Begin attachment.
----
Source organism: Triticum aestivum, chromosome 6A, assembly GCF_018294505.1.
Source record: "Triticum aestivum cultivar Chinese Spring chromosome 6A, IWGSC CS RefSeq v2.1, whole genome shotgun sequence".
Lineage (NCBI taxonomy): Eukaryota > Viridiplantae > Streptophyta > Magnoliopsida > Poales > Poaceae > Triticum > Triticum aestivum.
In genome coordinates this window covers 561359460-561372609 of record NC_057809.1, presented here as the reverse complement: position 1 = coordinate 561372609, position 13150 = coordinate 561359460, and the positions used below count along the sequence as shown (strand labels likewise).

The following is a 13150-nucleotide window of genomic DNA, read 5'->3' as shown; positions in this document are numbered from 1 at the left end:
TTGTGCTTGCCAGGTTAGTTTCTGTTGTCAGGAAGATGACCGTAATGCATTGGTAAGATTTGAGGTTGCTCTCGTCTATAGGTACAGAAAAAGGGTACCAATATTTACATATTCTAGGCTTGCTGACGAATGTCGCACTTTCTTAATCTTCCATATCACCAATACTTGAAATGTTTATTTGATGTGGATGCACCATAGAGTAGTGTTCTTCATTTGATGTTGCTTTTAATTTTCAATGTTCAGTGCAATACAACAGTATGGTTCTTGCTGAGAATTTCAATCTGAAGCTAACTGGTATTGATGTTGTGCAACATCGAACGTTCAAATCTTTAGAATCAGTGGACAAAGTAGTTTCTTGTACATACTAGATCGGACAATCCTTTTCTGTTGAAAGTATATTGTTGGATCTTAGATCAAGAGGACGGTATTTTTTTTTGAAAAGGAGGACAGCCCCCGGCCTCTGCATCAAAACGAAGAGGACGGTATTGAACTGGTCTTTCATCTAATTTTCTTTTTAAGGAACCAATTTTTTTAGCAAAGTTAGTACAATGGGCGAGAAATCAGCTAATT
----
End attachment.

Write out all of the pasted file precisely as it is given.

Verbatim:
Source organism: Triticum aestivum, chromosome 6A, assembly GCF_018294505.1.
Source record: "Triticum aestivum cultivar Chinese Spring chromosome 6A, IWGSC CS RefSeq v2.1, whole genome shotgun sequence".
Lineage (NCBI taxonomy): Eukaryota > Viridiplantae > Streptophyta > Magnoliopsida > Poales > Poaceae > Triticum > Triticum aestivum.
In genome coordinates this window covers 561359460-561372609 of record NC_057809.1, presented here as the reverse complement: position 1 = coordinate 561372609, position 13150 = coordinate 561359460, and the positions used below count along the sequence as shown (strand labels likewise).

The following is a 13150-nucleotide window of genomic DNA, read 5'->3' as shown; positions in this document are numbered from 1 at the left end:
TTGTGCTTGCCAGGTTAGTTTCTGTTGTCAGGAAGATGACCGTAATGCATTGGTAAGATTTGAGGTTGCTCTCGTCTATAGGTACAGAAAAAGGGTACCAATATTTACATATTCTAGGCTTGCTGACGAATGTCGCACTTTCTTAATCTTCCATATCACCAATACTTGAAATGTTTATTTGATGTGGATGCACCATAGAGTAGTGTTCTTCATTTGATGTTGCTTTTAATTTTCAATGTTCAGTGCAATACAACAGTATGGTTCTTGCTGAGAATTTCAATCTGAAGCTAACTGGTATTGATGTTGTGCAACATCGAACGTTCAAATCTTTAGAATCAGTGGACAAAGTAGTTTCTTGTACATACTAGATCGGACAATCCTTTTCTGTTGAAAGTATATTGTTGGATCTTAGATCAAGAGGACGGTATTTTTTTTTGAAAAGGAGGACAGCCCCCGGCCTCTGCATCAAAACGAAGAGGACGGTATTGAACTGGTCTTTCATCTAATTTTCTTTTTAAGGAACCAATTTTTTTAGCAAAGTTAGTACAATGGGCGAGAAATCAGCTAATT